02/23/2012 02:01 pm ET Updated Dec 06, 2017

Getting the News -- Chris Dixon

(This post is part of's ongoing series, "Getting the News." In our efforts to understand everything about social news, we're reaching out to writers and thinkers we like to ask them how they get their daily news. Read the first post here. See all of the posts, from writers and thinkers like Zach SewardAnil Dash, and Megan Garber, here. All interviews are conducted by Sonia Saraiya.)

This week we spoke to Chris Dixon, co-founder of Hunch. Chris has been in the startup world for 10 years, creating companies of his own and investing in others about to get big. Hunch, his most well-known company, was acquired by eBay in 2011. We thought we'd ask Chris what his news routine was -- when you're on the cutting edge of tech, information is vital. Chris is the most unassuming angel investor you might ever meet, and took the trouble to come by the offices to be interviewed in person. Below he shares his tricks of the trade on making Twitter a news tool, converting information to ideas, and keeping up with the Kardashians.

How do you get your news throughout the day?

It used to be the paper -- going back to when I'd read the New York Times and Wall Street Journal every day for 10 years. But I don't read in paper anymore. I haven't for a few years now. I started migrating to RSS, reading blogs, and now I've stopped doing that, too.

It's all Twitter -- with the exception of maybe checking the New York Times homepage once a day, to see if some major international thing happened that I somehow missed on Twitter. Twitter is the first thing I check in the morning. It's become the best place to aggregate news -- though it has problems. It works well if you're checking throughout the day. You have to be on it. But if you're off for six hours, well, that why I have to go to the Times. You miss the window of something happening. And there's a lot of noise and redundancy.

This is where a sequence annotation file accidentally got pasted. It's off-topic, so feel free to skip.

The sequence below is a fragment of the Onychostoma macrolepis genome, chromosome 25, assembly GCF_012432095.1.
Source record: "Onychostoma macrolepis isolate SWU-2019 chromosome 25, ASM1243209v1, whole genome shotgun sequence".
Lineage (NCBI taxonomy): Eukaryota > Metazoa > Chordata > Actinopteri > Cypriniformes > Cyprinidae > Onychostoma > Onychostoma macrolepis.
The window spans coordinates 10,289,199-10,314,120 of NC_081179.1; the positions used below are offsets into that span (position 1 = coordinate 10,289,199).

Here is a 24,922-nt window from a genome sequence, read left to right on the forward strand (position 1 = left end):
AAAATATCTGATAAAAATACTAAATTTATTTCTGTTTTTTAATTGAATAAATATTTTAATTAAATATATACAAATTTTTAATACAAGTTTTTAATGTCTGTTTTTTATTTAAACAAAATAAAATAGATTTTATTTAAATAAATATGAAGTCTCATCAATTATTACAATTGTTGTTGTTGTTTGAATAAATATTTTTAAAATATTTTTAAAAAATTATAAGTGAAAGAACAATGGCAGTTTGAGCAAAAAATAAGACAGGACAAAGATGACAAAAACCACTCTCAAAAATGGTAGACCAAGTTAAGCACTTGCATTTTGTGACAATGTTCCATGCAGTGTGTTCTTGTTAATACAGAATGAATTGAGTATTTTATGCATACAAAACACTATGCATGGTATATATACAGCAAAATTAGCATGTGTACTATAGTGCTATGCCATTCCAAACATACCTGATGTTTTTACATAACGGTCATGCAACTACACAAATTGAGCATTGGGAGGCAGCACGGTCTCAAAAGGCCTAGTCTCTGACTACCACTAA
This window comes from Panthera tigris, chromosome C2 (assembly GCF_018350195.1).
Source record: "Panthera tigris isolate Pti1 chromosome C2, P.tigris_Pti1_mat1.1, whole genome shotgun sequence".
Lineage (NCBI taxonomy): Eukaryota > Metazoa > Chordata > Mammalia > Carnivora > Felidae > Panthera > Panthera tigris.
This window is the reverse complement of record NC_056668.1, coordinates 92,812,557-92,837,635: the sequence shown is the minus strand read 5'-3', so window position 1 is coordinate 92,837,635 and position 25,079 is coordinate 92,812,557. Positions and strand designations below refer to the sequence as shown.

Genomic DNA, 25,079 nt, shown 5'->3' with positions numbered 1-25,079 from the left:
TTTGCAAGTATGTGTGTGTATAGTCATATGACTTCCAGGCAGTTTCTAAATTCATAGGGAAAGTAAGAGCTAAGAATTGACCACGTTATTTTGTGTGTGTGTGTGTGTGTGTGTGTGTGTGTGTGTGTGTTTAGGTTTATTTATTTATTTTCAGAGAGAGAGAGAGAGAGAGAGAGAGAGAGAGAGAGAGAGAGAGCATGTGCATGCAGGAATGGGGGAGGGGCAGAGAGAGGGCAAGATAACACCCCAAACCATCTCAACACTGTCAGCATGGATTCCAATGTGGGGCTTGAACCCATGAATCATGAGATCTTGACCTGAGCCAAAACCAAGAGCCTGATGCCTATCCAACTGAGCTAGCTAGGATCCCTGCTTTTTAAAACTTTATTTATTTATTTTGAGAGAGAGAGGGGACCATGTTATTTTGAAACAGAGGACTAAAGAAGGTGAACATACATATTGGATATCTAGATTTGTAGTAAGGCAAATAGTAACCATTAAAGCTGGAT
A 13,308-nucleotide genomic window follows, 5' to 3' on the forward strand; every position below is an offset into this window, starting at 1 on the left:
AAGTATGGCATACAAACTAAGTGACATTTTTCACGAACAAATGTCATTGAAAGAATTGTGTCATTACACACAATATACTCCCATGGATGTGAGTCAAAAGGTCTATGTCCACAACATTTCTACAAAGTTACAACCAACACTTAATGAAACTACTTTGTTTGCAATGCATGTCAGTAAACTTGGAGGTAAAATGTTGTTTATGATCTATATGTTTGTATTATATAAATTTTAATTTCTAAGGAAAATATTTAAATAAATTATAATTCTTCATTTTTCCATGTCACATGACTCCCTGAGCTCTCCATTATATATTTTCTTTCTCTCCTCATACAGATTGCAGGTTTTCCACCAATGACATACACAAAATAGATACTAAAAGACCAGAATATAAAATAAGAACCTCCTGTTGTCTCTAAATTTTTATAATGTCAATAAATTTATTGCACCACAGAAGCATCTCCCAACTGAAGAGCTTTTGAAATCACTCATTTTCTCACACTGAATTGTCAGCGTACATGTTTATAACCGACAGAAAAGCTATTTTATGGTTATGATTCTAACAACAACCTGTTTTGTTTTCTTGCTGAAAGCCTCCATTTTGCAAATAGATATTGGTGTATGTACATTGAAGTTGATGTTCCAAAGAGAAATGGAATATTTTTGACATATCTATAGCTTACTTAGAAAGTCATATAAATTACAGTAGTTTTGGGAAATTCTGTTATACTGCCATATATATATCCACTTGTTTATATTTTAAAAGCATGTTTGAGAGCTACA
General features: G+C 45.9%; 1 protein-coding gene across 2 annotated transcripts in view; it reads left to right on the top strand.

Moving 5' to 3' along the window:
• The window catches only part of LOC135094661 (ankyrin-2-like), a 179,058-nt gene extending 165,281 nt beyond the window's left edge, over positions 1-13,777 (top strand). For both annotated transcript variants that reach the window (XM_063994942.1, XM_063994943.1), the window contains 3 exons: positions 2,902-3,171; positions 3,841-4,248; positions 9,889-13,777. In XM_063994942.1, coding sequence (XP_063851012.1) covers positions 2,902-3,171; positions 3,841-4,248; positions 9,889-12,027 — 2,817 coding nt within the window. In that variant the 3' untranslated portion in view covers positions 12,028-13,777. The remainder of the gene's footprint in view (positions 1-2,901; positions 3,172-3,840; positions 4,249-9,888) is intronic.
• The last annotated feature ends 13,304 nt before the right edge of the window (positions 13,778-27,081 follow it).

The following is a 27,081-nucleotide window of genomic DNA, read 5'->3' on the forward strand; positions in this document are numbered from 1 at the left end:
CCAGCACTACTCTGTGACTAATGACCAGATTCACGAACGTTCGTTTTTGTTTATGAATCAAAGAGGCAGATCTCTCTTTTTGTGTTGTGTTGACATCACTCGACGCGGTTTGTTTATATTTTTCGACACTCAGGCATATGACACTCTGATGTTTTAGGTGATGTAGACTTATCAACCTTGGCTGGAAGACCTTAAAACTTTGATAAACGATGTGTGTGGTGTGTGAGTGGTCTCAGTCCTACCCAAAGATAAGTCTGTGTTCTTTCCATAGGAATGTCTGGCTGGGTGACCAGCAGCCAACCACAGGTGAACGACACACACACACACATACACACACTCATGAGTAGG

I read the news as a citizen, but in the tech world, I also read it professionally. Ten years ago, if you didn't read the Journal every day, people would say, "Oh, did you see the big article about Apple?" And you'd feel like you didn't know what was going on, and you'd have to go read the Journal. Now it doesn't happen like that, because the Journal story will already be on tech blogs. 

The way I see it, If I can spend 20 minutes in the morning and have a 90 percent chance of knowing anything important that someone might mention that day, I'm informed. A person mentioning news that I didn't know about, that is relevant to me, is a failure in my newsreading methods.

What was the last great article you read? And how did you find it?

Actually, for that, I like [the iPad app] quite a bit. My favorite feature is how you can switch between people. At Hunch we call that cross-dressing. I like that in the app I can see the world as Anil Dash sees it. I really enjoy his blog posts -- he doesn't write that often, but when he does they're really good. He's more political than me, so I go to him when I want more of a political angle.